By Jeremy Hallock
By James Khubiar
By Observer Staff
By Kelly Dearmore
By Jim Schutze
By Rachel Watts
By Lauren Drewes Daniels
Nothing says "adult contemporary" or "smooth jazz" quite like the presence of a tantric sex advocate, and the vocal appearance by Sting on alto saxophonist David Sanborn's most recent release, 1999's Inside, squarely places the album on the Najee-Celine Dion axis. A quick peek at the disc's other guest spots doesn't dispel the notion, ripe with such commercial casuals as Cassandra Wilson and Lalah Hathaway. All this from a sax man who's never really faced the Muzak: Roll over Michael Bolton, and tell Kenny G the news.
But once you see what Gordon Sumner's up to with Sanborn--Bill Withers' "Ain't No Sunshine"--and hear the R&B romp that they turn it into, you start to see the problems of lumping Sanborn into the same heap of cheap that includes John Tesh and Michael Hedges. The man simply can't win for losing. Not quite jazz, not quite rock, not quite pop, not quite soul, Sanborn's solo output is a litany of near misses. You wonder how Sanborn gets work at all.
Funny thing is, he's always said he was the oddball out, aware that his talents didn't lie in any traditional setting. Sanborn took up the sax as a child when battling polio, merely distraction and recreation, and it eventually became his calling card. He started playing with blues honcho Paul Butterfield in the late 1960s, and by the 1970s, Sanborn was one of the most omnipresent session musicians in contemporary pop. He shook it next to Maceo Parker on James Brown's Hell and Reality. He goes the distance with the Eagles on The Long Run and takes it to the limit on One of These Nights. He got to see James Taylor's smiling face while recording JT. He went down Thunder Road with Bruce Springsteen on Born to Run. And he performed similar duties on albums by Carly Simon, David Bowie, Paul Simon, Todd Rundgren, Stevie Wonder, and Garland Jeffreys.
His fondness for the instrument's upper register became his calling card--only avant alto head John Zorn has more fondness for squeals, duck calls, and crying peals--and some of Sanborn's best solos come as guest spots on others' albums. Thanks to the jazz-rock experiments that Miles Davis launched with Bitches Brew, Sanborn's session work dovetailed nicely with what Gil Evans was up to on Svengali and Plays the Music of Jimi Hendrix, the large ensembles of Bob Moses' Visit With the Great Spirit, and John McLaughlin's The Promise.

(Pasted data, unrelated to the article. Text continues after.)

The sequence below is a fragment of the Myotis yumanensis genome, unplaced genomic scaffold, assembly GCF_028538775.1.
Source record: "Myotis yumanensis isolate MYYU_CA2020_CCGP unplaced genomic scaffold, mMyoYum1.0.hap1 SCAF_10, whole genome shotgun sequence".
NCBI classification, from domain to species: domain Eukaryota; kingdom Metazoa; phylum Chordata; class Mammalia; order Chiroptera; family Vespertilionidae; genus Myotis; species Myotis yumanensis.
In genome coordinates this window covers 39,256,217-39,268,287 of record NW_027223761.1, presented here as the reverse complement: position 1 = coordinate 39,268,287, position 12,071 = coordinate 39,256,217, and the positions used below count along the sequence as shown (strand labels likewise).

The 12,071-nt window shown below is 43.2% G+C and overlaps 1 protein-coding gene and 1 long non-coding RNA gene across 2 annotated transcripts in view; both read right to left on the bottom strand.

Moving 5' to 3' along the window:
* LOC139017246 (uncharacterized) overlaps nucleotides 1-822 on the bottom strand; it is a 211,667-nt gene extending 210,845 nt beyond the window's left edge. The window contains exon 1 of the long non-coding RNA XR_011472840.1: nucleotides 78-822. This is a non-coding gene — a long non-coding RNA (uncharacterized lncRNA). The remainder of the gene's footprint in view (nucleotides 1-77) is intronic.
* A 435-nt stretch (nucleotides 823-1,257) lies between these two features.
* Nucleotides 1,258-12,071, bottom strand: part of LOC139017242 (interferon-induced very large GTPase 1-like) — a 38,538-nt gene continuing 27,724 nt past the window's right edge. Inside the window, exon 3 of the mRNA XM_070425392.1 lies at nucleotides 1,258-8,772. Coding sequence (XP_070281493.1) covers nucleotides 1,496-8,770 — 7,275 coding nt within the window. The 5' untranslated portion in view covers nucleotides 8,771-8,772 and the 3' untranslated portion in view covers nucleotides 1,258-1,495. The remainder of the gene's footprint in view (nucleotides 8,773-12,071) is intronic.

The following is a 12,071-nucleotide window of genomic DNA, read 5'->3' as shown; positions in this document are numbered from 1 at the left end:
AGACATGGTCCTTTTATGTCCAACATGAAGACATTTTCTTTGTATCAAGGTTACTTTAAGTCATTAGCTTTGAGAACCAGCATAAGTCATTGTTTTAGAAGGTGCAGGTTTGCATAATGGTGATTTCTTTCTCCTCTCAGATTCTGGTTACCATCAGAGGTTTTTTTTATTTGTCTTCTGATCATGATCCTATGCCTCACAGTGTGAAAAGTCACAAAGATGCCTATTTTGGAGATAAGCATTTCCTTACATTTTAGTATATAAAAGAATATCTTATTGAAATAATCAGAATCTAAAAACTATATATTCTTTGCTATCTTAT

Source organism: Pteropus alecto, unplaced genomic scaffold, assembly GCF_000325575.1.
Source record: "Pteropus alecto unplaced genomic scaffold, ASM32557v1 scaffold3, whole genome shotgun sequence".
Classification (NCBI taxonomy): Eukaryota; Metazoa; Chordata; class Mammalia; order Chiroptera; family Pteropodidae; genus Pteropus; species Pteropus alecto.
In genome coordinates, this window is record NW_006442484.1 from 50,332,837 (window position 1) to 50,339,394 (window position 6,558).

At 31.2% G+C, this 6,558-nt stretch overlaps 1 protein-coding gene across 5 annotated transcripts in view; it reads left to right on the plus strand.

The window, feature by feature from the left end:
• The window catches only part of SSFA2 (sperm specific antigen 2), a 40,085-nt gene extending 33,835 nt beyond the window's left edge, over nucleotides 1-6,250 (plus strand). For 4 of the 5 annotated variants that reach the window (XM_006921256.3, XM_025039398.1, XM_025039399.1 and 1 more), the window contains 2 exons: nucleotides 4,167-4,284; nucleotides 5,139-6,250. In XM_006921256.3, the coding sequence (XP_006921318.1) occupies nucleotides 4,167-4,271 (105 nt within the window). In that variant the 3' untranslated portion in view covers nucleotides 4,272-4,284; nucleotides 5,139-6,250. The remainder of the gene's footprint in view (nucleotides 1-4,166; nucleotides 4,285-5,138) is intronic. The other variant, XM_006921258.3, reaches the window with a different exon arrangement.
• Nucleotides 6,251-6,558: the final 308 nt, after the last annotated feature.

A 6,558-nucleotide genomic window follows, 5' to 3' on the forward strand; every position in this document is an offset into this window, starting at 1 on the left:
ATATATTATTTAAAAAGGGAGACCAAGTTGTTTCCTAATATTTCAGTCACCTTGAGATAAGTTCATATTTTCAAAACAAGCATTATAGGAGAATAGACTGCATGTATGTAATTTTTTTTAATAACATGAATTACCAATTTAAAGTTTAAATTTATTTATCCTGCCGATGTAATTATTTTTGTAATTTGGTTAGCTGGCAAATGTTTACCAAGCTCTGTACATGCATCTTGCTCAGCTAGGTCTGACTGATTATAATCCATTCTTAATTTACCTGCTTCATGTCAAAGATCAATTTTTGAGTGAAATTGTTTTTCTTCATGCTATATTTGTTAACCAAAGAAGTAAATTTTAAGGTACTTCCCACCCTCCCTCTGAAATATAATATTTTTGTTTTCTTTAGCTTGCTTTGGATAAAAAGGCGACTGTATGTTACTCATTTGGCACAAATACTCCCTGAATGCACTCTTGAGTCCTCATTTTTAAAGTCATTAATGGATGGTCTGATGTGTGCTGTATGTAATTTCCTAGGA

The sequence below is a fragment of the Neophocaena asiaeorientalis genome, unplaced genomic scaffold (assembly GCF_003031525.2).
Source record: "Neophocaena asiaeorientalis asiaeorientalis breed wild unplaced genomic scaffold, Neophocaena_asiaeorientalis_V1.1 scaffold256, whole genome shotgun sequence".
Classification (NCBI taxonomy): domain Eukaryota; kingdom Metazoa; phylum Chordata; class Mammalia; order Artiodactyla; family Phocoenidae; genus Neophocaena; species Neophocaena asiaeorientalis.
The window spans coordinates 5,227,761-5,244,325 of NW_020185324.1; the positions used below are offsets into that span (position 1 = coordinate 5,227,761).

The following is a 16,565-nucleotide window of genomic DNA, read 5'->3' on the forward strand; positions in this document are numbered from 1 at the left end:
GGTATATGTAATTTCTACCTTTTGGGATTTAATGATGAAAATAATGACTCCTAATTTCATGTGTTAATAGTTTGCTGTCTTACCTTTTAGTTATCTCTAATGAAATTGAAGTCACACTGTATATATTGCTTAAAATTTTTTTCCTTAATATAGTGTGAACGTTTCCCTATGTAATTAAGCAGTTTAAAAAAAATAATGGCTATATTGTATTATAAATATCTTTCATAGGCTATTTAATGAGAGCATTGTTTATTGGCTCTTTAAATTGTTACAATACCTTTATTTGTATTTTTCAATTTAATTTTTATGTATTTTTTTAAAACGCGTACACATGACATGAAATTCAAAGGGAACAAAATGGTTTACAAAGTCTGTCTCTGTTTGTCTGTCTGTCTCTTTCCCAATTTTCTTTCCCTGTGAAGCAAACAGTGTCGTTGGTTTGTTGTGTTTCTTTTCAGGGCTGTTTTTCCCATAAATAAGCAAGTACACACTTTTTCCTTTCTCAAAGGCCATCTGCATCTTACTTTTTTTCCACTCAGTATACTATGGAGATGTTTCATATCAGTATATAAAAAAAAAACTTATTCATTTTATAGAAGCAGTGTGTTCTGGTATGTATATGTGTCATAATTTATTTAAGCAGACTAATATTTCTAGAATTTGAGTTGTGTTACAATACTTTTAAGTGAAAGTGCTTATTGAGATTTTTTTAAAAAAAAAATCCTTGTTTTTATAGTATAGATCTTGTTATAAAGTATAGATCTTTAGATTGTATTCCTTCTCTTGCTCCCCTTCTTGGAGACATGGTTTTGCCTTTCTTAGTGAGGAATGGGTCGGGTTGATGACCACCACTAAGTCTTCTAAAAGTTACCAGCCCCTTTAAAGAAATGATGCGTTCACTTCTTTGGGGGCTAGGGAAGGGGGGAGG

This background in a little bit of everything made him the perfect host for Night Music With David Sanborn, NBC's short-lived (1989-1990), late-Sunday-night music series. A confluence of rock, jazz, pop, and soul, the program featured live studio performances from some of music's hippest outsiders and always ended in a show-closing jam with all the guests. Guided by Sanborn and musical directors/bandmates Hiram Bullock and Marcus Miller, Night Music made its auspicious debut with Marianne Faithfull, Zorn, Aaron Neville, and NRBQ. Over the course of its two seasons, the show never diverted from that diversity and featured some of the best live music performances of TV's history--where else would you see Sun Ra or Christian Marclay? The Residents stopped by on their 1990 "Cube E" tour. Sonic Youth led the entire cast through a spazztastic "I Wanna Be Your Dog" with backup vocals from the Indigo Girls (?!?) as Don Fleming ran around the set with garden shears. Nick Cave and Mick Harvey performed a heart-stopping, down-tempo version of "Hey Joe" accompanied by Toots Thielman and Charlie Haden. And one surreal evening, Leonard Cohen joined Sonny Rollins to close the show.
Unfortunately, this eclectic approach to music was the last hurrah of 1980s musical diversity. Sanborn and other jazz-rock-schooled session men had already been pretty much skirted to the fringes of jazz proper by the genre's new traditionalism heralded by the rise of Wynton Marsalis, a musician whose career is founded on the luck of a right place/right time birth. Pop/rock was about to be splintered into the bijillion little subgenres of the 1990s as radio, record companies, and MTV tightened their stranglehold on mainstream music. Commercially, fusion was dead before it even started, though nobody told Herbie Hancock for the better part of a decade. Yet Sanborn pressed on, doing his thing.
Though his solo output leans toward the pop-crossover side of jazz, he's still got a few surprises up his horn. The best one yet has been his sopranino playing on Tim Berne's tribute to Julius Hemphill, 1992's Diminutive Mysteries. It's one of Sanborn's most fiery performances ever recorded. He not only keeps pace with Berne--as unpredictable an alto player around these days--but gives the album the confidence of hard-earned craftsmanship that pushes the rest of the performers as well.
Which has always been his curse. Sanborn's never sounded very comfortable on his albums--all the pop-jazz polish never fails to smooth the edge out of his playing--yet he enlivens others' works almost effortlessly. Musically, he takes chances that Kenny G or Tesh would never even think about, let alone try. In a nutshell, the man can play. Problem is, you can never guess when he's going to decide to show it off.